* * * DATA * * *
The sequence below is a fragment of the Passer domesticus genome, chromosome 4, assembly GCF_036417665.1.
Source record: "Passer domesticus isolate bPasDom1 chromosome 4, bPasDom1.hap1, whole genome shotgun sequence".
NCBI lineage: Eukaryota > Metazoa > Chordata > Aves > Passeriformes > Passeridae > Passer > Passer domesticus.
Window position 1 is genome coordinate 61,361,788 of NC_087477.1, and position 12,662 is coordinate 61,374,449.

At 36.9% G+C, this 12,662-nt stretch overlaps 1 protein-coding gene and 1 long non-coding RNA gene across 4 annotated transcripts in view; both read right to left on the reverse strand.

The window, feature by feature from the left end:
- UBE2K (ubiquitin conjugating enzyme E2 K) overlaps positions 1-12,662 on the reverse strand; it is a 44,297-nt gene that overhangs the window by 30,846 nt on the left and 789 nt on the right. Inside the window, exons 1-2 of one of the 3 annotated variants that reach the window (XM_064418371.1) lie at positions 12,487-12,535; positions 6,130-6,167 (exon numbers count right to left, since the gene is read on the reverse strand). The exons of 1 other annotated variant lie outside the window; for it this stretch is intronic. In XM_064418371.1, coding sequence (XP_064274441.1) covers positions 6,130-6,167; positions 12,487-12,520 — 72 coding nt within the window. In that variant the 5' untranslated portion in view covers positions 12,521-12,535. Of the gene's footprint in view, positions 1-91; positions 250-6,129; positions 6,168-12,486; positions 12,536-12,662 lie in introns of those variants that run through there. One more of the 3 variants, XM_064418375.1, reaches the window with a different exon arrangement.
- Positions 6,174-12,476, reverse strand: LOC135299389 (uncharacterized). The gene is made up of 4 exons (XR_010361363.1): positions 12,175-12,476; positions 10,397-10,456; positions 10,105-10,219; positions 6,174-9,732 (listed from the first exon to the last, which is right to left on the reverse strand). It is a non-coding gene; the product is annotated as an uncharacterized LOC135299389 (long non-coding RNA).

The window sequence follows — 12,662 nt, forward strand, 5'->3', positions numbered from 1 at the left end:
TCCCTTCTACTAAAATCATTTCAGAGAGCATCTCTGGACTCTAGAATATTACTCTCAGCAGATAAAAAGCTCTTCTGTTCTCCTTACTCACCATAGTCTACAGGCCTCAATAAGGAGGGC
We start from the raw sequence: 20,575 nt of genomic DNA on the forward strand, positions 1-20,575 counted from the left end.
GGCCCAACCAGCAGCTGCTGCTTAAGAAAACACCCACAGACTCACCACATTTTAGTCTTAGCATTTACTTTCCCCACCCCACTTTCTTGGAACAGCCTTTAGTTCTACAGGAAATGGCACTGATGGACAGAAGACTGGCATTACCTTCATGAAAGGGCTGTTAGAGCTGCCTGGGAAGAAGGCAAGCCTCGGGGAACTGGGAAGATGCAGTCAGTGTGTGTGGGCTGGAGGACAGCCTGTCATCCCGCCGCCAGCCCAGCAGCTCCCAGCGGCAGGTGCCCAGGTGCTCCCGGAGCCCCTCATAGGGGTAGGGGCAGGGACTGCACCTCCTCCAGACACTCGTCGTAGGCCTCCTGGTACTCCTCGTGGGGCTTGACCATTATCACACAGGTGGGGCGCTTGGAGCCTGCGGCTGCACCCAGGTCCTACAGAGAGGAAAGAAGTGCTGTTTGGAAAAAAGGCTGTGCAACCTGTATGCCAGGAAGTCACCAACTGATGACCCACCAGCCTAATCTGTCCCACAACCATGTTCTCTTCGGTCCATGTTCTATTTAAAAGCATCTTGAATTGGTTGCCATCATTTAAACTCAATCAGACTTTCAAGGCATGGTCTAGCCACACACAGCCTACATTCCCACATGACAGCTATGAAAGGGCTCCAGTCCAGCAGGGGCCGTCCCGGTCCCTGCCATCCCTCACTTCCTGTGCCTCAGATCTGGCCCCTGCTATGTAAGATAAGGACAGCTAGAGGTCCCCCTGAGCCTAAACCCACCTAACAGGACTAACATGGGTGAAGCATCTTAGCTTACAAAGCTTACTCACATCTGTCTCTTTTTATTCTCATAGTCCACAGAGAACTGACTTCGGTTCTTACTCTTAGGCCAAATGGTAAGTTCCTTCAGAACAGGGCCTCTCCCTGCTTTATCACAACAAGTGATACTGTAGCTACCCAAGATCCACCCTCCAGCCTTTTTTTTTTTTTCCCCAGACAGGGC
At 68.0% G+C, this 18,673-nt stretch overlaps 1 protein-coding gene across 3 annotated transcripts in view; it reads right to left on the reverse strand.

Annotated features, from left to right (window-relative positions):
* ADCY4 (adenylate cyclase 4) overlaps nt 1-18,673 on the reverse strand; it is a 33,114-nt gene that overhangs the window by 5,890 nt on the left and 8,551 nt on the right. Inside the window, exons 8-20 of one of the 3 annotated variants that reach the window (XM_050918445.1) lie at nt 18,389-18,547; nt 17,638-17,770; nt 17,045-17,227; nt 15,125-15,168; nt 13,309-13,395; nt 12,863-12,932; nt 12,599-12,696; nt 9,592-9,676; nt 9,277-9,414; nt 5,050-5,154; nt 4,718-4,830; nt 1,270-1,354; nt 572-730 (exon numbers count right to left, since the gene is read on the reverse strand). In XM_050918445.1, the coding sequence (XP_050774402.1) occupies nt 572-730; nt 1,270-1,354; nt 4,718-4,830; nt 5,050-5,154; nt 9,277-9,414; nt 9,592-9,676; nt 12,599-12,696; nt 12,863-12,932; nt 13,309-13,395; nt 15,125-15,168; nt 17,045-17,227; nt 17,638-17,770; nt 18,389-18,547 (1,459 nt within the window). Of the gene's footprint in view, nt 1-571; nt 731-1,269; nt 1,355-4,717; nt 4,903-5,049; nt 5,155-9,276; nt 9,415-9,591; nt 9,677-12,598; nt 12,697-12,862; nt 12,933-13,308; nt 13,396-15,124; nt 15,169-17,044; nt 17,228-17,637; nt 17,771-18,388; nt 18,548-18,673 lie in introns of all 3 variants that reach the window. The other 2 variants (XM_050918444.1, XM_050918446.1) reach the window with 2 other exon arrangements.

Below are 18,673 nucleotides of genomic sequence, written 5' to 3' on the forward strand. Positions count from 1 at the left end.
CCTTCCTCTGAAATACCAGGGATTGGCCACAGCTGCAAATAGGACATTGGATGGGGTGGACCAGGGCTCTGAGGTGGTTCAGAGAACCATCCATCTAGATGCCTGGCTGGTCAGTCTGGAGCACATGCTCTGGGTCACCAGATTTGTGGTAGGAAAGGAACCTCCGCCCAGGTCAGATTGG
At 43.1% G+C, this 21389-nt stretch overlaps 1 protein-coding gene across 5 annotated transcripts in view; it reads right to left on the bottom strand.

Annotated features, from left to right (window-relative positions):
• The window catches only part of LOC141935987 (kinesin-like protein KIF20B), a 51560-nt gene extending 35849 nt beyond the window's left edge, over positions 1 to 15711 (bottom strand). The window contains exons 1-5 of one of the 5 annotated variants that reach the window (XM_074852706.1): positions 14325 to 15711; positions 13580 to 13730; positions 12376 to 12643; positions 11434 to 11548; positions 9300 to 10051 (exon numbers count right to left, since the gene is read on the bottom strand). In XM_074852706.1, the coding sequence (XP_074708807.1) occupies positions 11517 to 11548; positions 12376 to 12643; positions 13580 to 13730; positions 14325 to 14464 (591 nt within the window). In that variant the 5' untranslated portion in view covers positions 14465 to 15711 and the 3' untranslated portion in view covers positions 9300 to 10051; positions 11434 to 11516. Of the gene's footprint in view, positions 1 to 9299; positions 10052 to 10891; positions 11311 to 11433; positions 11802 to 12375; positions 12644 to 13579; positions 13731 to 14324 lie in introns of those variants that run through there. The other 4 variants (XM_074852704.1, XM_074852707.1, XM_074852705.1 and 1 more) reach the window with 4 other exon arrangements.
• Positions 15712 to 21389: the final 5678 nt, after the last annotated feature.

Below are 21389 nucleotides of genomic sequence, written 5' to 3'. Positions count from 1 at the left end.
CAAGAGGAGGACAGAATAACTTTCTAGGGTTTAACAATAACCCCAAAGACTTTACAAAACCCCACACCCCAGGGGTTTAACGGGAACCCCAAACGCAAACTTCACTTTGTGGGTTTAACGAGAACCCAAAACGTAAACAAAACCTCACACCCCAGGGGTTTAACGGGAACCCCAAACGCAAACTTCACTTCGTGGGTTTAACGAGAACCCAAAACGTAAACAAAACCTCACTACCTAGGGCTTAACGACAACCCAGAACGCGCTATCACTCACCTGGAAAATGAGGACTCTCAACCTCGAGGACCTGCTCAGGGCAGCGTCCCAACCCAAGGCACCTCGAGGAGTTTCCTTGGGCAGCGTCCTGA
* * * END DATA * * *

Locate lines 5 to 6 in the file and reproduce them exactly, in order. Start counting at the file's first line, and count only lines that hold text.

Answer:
At 36.9% G+C, this 12,662-nt stretch overlaps 1 protein-coding gene and 1 long non-coding RNA gene across 4 annotated transcripts in view; both read right to left on the reverse strand.

The window, feature by feature from the left end: